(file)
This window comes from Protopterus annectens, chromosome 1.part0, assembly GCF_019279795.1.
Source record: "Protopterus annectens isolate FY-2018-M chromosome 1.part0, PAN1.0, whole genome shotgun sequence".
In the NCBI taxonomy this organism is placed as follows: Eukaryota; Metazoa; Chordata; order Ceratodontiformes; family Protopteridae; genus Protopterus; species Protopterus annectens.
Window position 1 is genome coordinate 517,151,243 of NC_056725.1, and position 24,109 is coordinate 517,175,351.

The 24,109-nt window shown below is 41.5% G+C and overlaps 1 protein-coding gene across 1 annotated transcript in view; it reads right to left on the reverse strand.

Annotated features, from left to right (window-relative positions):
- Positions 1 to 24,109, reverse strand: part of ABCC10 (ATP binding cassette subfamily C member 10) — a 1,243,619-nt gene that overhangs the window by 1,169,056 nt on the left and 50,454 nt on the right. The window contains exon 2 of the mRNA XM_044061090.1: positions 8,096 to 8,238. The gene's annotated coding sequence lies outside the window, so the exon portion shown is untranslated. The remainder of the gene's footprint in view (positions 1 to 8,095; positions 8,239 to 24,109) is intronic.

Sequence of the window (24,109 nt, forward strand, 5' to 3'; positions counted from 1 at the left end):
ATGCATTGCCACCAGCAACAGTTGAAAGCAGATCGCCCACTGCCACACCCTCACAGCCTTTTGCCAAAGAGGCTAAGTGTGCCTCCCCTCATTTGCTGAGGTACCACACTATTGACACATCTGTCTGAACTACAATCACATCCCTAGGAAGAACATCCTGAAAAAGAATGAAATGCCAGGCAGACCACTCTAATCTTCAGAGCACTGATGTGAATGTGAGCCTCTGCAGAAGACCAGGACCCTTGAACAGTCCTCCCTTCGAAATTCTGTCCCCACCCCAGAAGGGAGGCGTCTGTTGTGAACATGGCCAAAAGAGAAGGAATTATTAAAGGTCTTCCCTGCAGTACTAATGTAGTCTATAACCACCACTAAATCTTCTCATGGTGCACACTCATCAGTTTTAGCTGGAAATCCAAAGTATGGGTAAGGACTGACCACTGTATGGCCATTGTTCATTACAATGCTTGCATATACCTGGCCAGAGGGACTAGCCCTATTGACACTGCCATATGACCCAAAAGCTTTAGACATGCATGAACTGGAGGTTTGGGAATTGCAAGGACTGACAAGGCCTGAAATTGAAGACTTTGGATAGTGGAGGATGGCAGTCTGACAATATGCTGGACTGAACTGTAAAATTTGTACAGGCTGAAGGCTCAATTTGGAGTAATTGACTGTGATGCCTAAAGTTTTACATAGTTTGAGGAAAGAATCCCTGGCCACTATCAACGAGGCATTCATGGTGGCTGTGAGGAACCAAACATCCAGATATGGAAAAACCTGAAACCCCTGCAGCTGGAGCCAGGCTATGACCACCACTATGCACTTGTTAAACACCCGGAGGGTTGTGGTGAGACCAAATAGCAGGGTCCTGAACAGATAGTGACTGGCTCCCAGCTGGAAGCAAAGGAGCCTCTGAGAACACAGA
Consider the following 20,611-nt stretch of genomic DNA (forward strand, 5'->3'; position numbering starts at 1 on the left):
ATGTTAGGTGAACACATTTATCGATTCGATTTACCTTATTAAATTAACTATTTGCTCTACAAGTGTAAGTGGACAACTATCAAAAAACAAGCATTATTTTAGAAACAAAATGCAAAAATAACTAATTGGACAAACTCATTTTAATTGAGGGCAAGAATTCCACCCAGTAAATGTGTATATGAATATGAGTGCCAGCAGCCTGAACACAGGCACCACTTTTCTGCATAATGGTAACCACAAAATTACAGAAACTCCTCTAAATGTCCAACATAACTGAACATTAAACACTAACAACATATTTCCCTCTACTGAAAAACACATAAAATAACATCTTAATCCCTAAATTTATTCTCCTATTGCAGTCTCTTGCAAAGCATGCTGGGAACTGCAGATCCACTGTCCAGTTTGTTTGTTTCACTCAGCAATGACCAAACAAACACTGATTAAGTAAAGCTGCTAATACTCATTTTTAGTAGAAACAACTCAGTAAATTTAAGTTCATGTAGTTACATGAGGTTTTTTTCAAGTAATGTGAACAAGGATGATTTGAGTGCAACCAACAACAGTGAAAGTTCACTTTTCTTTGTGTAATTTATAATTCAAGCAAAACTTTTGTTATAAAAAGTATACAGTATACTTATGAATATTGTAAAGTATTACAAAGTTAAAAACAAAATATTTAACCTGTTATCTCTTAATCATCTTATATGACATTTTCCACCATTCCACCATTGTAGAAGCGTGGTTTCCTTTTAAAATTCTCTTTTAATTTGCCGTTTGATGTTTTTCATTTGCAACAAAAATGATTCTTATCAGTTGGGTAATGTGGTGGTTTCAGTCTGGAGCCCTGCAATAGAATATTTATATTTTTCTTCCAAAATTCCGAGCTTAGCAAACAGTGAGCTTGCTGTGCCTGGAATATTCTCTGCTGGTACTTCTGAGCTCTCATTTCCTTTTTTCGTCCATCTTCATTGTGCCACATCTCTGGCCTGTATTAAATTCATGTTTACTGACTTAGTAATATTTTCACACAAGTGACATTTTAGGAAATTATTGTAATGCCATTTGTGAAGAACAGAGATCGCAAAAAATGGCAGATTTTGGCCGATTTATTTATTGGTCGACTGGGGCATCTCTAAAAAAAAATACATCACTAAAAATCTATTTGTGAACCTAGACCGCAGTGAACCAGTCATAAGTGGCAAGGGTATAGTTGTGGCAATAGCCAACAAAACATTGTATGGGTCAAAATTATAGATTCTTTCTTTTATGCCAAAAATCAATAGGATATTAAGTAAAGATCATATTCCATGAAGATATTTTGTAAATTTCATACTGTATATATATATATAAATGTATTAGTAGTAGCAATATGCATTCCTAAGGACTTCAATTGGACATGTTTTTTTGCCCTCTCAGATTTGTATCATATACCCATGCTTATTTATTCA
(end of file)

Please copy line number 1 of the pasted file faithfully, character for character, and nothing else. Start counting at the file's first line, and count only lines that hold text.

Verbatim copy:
This window comes from Protopterus annectens, chromosome 1.part0, assembly GCF_019279795.1.